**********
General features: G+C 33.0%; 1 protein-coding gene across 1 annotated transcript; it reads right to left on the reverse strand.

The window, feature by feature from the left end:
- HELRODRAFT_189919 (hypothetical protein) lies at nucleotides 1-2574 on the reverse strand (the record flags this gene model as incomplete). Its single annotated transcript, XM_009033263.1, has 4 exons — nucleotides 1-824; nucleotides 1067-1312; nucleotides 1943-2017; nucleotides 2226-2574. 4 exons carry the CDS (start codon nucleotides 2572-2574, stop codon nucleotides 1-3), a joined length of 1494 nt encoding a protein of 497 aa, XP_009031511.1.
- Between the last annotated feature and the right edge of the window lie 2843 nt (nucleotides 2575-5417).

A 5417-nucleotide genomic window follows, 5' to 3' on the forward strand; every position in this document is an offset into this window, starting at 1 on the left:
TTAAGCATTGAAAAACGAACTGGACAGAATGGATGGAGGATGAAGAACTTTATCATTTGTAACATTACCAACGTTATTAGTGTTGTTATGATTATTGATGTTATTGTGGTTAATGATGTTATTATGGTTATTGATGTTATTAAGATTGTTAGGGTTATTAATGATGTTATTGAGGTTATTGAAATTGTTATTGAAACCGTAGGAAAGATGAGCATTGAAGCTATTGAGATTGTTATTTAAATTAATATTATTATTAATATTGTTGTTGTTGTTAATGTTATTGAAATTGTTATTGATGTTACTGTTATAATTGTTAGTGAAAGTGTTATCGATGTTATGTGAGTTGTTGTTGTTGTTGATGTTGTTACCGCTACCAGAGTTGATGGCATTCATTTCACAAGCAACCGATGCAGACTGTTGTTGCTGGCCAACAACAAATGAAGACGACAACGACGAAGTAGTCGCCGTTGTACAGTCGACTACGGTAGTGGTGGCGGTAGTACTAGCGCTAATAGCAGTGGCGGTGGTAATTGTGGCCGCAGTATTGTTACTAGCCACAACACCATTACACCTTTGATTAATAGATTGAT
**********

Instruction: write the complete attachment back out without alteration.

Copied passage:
General features: G+C 33.0%; 1 protein-coding gene across 1 annotated transcript; it reads right to left on the reverse strand.

The window, feature by feature from the left end:
- HELRODRAFT_189919 (hypothetical protein) lies at nucleotides 1-2574 on the reverse strand (the record flags this gene model as incomplete). Its single annotated transcript, XM_009033263.1, has 4 exons — nucleotides 1-824; nucleotides 1067-1312; nucleotides 1943-2017; nucleotides 2226-2574. 4 exons carry the CDS (start codon nucleotides 2572-2574, stop codon nucleotides 1-3), a joined length of 1494 nt encoding a protein of 497 aa, XP_009031511.1.
- Between the last annotated feature and the right edge of the window lie 2843 nt (nucleotides 2575-5417).

A 5417-nucleotide genomic window follows, 5' to 3' on the forward strand; every position in this document is an offset into this window, starting at 1 on the left:
TTAAGCATTGAAAAACGAACTGGACAGAATGGATGGAGGATGAAGAACTTTATCATTTGTAACATTACCAACGTTATTAGTGTTGTTATGATTATTGATGTTATTGTGGTTAATGATGTTATTATGGTTATTGATGTTATTAAGATTGTTAGGGTTATTAATGATGTTATTGAGGTTATTGAAATTGTTATTGAAACCGTAGGAAAGATGAGCATTGAAGCTATTGAGATTGTTATTTAAATTAATATTATTATTAATATTGTTGTTGTTGTTAATGTTATTGAAATTGTTATTGATGTTACTGTTATAATTGTTAGTGAAAGTGTTATCGATGTTATGTGAGTTGTTGTTGTTGTTGATGTTGTTACCGCTACCAGAGTTGATGGCATTCATTTCACAAGCAACCGATGCAGACTGTTGTTGCTGGCCAACAACAAATGAAGACGACAACGACGAAGTAGTCGCCGTTGTACAGTCGACTACGGTAGTGGTGGCGGTAGTACTAGCGCTAATAGCAGTGGCGGTGGTAATTGTGGCCGCAGTATTGTTACTAGCCACAACACCATTACACCTTTGATTAATAGATTGAT